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Incident cognitive impairment is elevated in the stroke belt: The REGARDS Study

July 8, 2011 Comments off

Incident cognitive impairment is elevated in the stroke belt: The REGARDS Study
Source: Annals of Neurology

Regional disparities in cognitive decline mirror regional disparities in stroke mortality, suggesting shared risk factors for these adverse outcomes. Efforts to promote cerebrovascular and cognitive health should be directed to the Stroke Belt. ANN NEUROL 2011

The Reasons for Geographic and Racial Differences in Stroke (REGARDS) study is an epidemiological study following a cohort of US adults for stroke and cognitive decline. In reports from REGARDS, self-reported stroke symptoms in the absence of diagnosed stroke were considered as potential markers of ischemic changes. Such symptoms, reported by 18% of REGARDS participants,1 were associated with a 24% increased risk of prevalent cognitive impairment after controlling for age, sex, race, education, and region of residence.2 Decrements in cognitive function may serve in some cases as a proxy for unrecognized small strokes,2 a notion that is supported by demonstrated associations between magnetic resonance imaging-defined silent brain infarcts, cognitive deficits, and incident dementia.3–7 It is not known, however, whether incidence of cognitive impairment is elevated in the Stroke Belt region of the United States, a region of the southeastern United States first described in 1965 as having 50% higher stroke mortality rates than the remaining United States.8 Centers for Disease Control and Prevention state statistics from 2000 to 2006 reveal that among adults aged 35 years and older, age-adjusted annual rates of stroke mortality in the 8 Stroke Belt states were, on average, 125 per 100,000, compared to an average rate of 96 per 100,000 in the remaining 40 contiguous states and the District of Columbia.9 During the same period, age-adjusted stroke hospitalization rates among Medicare beneficiaries aged 65 years and older followed a similar pattern of higher concentration in the Stroke Belt.9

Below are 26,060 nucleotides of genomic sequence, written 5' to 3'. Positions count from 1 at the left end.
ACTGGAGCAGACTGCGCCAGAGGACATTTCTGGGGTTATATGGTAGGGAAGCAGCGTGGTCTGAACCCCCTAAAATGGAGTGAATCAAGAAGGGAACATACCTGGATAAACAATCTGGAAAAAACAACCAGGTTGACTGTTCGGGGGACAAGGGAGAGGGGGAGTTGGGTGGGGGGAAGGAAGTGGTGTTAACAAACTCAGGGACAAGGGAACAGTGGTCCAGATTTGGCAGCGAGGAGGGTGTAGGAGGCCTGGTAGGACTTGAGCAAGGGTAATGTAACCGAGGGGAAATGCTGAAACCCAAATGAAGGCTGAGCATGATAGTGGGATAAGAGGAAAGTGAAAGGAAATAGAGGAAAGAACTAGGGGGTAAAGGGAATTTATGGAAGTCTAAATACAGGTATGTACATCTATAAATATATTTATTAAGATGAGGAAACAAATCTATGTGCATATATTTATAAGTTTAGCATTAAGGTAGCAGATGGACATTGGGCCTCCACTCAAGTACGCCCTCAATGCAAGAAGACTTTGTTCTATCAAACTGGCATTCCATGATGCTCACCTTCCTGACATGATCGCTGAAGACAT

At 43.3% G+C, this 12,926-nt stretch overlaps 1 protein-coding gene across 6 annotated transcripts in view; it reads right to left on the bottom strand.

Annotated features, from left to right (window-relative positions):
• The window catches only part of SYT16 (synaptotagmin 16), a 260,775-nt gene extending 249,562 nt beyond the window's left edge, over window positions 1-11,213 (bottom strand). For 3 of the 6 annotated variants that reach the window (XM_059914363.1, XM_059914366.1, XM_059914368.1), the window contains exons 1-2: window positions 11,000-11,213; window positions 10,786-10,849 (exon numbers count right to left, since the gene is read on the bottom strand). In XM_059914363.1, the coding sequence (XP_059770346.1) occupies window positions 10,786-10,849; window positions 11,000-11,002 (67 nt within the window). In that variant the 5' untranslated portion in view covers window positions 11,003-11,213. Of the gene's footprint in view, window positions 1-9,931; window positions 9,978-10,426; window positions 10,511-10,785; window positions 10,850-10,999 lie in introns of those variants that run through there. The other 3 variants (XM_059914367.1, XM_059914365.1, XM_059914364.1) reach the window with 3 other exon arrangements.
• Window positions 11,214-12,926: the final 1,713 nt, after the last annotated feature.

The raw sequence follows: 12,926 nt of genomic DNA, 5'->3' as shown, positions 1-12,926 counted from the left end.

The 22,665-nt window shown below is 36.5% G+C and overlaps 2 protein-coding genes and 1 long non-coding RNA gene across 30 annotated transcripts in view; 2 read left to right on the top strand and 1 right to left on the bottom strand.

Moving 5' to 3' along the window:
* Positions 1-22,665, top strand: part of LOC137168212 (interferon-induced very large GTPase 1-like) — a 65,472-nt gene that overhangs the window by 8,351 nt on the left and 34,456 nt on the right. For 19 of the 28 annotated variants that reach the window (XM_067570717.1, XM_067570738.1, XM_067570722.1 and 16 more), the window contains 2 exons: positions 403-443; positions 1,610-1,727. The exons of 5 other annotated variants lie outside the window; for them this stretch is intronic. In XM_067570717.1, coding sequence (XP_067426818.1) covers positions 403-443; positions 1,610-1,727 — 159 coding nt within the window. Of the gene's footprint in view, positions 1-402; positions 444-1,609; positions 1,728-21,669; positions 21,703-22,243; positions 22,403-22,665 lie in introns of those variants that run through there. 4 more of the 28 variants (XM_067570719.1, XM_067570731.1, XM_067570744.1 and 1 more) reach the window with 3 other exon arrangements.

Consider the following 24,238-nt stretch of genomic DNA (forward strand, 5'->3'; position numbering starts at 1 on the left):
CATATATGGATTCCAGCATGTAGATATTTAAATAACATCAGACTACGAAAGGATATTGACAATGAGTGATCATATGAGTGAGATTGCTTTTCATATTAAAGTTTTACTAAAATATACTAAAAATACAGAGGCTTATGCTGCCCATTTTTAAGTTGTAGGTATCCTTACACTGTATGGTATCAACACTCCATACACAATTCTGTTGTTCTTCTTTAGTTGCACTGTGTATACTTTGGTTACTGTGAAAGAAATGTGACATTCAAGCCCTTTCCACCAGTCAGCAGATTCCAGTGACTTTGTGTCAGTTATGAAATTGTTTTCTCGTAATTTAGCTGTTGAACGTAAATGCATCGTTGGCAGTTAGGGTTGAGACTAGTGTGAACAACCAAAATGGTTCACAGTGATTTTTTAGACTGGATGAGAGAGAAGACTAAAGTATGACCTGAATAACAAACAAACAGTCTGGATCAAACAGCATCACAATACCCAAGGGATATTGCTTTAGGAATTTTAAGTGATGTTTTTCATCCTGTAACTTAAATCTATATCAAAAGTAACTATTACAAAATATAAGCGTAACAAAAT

It is plausible that incidence of cognitive impairment might be elevated in the Stroke Belt due to subclinical strokes and cerebrovascular disease as well as to precursor or concomitant risk factors for both stroke and cognitive impairment, such as hypertension, diabetes, kidney disease, and metabolic syndrome.10–16 The purpose of the present analysis from the REGARDS study was to examine incident impairment in cognitive screening status in the southern Stroke Belt region relative to the remaining 40 contiguous states. Among participants who had intact cognitive screening status at baseline and no history of stroke, we predicted regional differences in incident cognitive impairment that reflect well-documented regional differences in stroke incidence and mortality. Specifically, we hypothesized that there would be greater occurrence of incident impairment in cognitive screening performance in the Stroke Belt relative to the rest of the United States.

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